I’m currently doing the hardest, most demanding, most self sacrificing, and most rewarding job of my life.
It’s a position where I have never wondered more about my skills, doubted myself or my ability to communicate than I have in this role.
And, while it’s the most important job I’ll ever have, I have absolutely no training.
Well, I suppose you can now count on-the-job-training but that’s pretty scary when you consider the importance.
I’m talking about being a mom.
Some days I lose my temper, I give my kids iPads longer than I should, let them watch TV with dinner (which is sometimes toast with eggs because how I wonder how do other moms have all this time to meal plan?), and I forget to bring diapers and wipes and extra underwear on an outing, or wish time would go faster so it can be bedtime because I’m so freaking tired.
And, I wonder what happened.
I went to college for SEVEN YEARS for my career.
And I’m not a doctor or teach or research to find cures for serious illnesses.
Yup, I’m in public relations. I deal in the world of marketing, social media and getting clients news coverage.
I went to college for seven years to earn a master’s in strategic communications, yet have no education or experience for this intensely more significant role…. mom-ing.
So it all makes sense now.
There are days when I wonder what the heck I’m doing, and when I want to cry and hide in the bathroom because it feels like everyone has a hang of this mom thing and I’m utterly failing. Chronic self-imposed mom guilt.
It feels like I’m making major life decisions all the time based solely on that gut feeling and prayer that I’m doing this thing right.
But then I realized, most of us moms — behind the perfect Facebook facade that we all know really isn’t true but somehow can’t let that truth sink in — we all have these days.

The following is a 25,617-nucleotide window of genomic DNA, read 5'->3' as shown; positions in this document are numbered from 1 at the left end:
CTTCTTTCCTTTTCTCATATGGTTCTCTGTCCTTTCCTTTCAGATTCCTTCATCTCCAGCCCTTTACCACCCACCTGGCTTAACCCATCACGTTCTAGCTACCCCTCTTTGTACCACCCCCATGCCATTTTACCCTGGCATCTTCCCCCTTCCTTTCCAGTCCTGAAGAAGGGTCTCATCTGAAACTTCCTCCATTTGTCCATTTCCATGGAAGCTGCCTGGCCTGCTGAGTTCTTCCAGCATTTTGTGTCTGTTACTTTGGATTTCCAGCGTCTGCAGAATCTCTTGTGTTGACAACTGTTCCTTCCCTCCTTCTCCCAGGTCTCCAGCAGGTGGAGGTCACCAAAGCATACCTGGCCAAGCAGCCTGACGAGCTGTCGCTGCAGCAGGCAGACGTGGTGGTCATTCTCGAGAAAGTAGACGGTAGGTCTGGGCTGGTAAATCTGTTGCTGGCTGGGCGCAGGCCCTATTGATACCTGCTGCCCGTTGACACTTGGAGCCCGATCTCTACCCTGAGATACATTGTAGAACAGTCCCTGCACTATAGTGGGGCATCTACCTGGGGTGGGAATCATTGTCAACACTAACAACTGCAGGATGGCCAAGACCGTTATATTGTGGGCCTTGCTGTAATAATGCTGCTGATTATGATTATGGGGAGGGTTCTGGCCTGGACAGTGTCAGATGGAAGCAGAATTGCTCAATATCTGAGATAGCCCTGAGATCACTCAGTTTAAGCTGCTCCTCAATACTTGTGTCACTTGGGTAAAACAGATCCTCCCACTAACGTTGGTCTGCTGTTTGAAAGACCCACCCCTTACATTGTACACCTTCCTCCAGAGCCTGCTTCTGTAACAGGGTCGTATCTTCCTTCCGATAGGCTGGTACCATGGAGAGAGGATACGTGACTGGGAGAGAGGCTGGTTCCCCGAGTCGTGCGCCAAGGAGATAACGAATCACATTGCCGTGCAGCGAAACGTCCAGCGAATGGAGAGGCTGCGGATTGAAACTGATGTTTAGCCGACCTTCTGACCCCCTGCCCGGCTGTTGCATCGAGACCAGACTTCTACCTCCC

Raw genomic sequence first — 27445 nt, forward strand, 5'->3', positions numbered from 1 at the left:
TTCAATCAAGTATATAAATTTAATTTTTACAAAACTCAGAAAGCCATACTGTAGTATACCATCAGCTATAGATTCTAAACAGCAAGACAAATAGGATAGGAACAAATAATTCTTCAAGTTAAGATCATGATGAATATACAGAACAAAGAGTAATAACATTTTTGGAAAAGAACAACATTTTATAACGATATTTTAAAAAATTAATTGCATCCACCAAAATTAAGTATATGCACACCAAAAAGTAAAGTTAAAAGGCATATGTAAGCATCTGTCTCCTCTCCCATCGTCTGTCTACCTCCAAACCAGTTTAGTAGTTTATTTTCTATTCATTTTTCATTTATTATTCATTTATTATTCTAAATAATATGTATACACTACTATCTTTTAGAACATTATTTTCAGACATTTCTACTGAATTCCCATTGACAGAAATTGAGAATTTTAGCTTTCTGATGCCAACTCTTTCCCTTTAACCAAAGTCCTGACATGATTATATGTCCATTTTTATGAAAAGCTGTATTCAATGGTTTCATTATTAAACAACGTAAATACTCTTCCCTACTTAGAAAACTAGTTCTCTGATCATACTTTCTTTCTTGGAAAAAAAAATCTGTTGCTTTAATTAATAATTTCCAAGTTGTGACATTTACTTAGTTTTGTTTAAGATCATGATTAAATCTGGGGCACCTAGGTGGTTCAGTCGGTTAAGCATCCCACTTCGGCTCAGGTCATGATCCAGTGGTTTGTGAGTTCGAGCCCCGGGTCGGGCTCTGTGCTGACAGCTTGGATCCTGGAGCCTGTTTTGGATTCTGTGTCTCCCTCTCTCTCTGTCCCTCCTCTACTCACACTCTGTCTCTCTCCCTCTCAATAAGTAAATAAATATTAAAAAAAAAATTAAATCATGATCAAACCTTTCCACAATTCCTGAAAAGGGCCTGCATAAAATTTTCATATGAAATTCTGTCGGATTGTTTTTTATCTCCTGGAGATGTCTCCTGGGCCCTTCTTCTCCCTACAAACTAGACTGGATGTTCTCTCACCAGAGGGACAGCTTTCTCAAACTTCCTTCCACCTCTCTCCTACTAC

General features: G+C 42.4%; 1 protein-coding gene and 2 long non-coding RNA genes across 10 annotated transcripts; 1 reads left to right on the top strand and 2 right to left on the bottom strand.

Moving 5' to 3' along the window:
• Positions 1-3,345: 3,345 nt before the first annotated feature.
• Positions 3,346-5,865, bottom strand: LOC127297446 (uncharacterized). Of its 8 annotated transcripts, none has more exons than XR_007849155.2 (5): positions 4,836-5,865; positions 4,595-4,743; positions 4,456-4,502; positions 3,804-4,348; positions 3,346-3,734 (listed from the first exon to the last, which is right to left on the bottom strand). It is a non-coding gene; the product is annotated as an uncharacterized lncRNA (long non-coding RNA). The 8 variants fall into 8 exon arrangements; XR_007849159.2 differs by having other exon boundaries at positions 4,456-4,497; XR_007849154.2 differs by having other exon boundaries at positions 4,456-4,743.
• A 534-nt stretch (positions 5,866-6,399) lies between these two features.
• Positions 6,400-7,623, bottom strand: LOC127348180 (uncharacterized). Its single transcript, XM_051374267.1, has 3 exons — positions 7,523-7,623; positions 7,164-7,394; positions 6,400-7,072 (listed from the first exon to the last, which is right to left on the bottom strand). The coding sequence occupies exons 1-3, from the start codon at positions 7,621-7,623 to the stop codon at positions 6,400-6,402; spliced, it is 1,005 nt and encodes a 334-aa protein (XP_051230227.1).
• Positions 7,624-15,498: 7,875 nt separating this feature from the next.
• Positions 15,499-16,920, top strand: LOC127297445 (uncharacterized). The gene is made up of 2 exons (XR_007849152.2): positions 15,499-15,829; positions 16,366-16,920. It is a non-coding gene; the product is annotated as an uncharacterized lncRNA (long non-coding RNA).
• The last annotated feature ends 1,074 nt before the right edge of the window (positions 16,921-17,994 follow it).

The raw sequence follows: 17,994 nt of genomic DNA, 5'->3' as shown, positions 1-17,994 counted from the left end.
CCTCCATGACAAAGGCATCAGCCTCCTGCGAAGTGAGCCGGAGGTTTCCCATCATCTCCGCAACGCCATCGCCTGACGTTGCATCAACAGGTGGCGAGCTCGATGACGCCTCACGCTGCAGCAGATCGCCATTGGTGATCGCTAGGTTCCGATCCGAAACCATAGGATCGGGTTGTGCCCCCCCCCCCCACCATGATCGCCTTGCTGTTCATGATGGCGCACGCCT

Where food is all over the floor, where your house feels like it’s exploded, when laundry is piling up, and kids won’t listen, and they throw tantrums because you peeled the banana or you put too much or too little peanut butter on their bread.
Besides the emails we subscribe to, the tribe of friends who are equally honest about their struggles (thank goodness for them), and the parenting books we try to keep up with on sleeping and eating and basically not raising entitled jerks, we are learning as we go.
So I realized…. with that in mind, I’m doing a pretty awesome job.
We tell our children to not compare themselves (comparison is the thief of joy) yet mom-ing can feel like the ultimate comparison game.
Whether it’s because of those creative Pinterest moms with what seems like endless hours and enthusiasm, you feel like you’re somehow failing.
But, you’re not. We are each doing our mom thing in our way, some of us with more of a natural knack at this gig than others.
Like any real job, we make mistakes, we might scream or lose our temper but it’s how we act afterward that makes all the difference.
We love our children so fiercely it hurts. We show up, we apologize, we show them that we are present and what matters most. We focus on what we can do well.
Because let’s be honest. My children won’t remember the little moments of incorrectly peeled bananas, and me yelling about messes in the house.
They’ll remember how fiercely I loved, supported them and showed them they are capable of everything.
And that’s a major mom success to me.